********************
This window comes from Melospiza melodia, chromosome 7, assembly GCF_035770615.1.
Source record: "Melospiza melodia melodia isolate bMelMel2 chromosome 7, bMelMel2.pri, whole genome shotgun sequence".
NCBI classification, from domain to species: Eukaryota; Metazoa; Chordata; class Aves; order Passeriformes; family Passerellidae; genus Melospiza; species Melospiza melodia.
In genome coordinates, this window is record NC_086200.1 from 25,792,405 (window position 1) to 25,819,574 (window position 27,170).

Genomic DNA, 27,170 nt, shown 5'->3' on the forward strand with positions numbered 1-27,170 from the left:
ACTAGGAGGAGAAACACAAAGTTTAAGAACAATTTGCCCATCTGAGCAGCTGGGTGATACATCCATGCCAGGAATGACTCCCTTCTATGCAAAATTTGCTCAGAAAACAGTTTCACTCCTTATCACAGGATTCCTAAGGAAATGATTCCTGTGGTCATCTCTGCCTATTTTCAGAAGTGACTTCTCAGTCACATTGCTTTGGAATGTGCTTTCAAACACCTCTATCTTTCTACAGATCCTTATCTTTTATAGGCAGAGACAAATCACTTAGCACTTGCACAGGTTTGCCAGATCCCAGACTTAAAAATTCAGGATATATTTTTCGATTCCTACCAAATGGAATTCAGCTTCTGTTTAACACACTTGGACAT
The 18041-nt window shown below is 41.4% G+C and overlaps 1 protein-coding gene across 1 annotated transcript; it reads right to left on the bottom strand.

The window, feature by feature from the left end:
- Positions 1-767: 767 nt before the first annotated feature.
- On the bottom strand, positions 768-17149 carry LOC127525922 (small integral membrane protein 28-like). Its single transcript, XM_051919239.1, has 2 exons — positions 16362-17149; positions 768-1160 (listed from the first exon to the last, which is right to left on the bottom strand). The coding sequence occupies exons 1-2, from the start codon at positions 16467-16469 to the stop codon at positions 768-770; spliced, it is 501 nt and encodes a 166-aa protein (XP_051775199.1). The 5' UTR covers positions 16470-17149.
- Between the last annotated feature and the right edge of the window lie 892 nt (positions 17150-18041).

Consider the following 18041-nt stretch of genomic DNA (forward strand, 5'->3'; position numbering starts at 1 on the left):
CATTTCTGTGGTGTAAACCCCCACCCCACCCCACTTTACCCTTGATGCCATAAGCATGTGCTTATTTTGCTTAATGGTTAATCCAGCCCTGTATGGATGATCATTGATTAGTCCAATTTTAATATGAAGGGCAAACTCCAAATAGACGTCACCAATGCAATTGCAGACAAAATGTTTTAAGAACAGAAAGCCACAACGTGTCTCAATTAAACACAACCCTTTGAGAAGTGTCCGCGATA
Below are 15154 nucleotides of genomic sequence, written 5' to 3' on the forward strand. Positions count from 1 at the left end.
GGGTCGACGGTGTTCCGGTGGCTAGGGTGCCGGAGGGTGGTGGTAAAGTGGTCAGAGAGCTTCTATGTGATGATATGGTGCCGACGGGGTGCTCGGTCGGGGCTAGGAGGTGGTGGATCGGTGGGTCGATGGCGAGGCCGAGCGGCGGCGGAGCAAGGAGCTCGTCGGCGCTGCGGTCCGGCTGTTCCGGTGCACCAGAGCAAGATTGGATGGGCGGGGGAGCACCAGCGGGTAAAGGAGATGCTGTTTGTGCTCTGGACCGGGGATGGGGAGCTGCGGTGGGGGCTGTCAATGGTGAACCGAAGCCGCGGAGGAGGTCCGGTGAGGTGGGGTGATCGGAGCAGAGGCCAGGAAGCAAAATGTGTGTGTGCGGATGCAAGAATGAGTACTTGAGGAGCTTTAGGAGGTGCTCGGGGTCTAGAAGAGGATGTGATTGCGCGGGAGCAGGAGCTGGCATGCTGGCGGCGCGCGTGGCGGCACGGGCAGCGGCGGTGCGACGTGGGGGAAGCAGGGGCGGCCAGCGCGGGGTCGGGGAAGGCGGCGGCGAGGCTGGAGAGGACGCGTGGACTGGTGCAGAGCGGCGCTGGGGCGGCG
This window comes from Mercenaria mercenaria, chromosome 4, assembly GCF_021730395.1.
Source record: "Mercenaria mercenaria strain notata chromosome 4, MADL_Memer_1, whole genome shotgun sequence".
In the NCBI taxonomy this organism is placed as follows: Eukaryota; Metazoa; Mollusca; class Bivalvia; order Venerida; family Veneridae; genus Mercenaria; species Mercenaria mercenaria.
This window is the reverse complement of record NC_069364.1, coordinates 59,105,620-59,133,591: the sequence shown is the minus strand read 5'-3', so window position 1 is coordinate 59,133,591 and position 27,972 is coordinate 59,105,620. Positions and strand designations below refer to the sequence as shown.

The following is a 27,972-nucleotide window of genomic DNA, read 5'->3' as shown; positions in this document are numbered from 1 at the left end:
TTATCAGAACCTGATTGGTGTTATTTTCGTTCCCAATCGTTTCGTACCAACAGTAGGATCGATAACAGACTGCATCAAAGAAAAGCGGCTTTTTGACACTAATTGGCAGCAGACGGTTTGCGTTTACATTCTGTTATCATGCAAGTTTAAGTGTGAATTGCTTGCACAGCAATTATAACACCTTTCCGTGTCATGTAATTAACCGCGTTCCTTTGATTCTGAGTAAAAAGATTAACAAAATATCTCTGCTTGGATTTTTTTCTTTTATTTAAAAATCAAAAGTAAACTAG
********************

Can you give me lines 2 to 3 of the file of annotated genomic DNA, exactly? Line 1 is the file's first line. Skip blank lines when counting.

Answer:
Source record: "Melospiza melodia melodia isolate bMelMel2 chromosome 7, bMelMel2.pri, whole genome shotgun sequence".
NCBI classification, from domain to species: Eukaryota; Metazoa; Chordata; class Aves; order Passeriformes; family Passerellidae; genus Melospiza; species Melospiza melodia.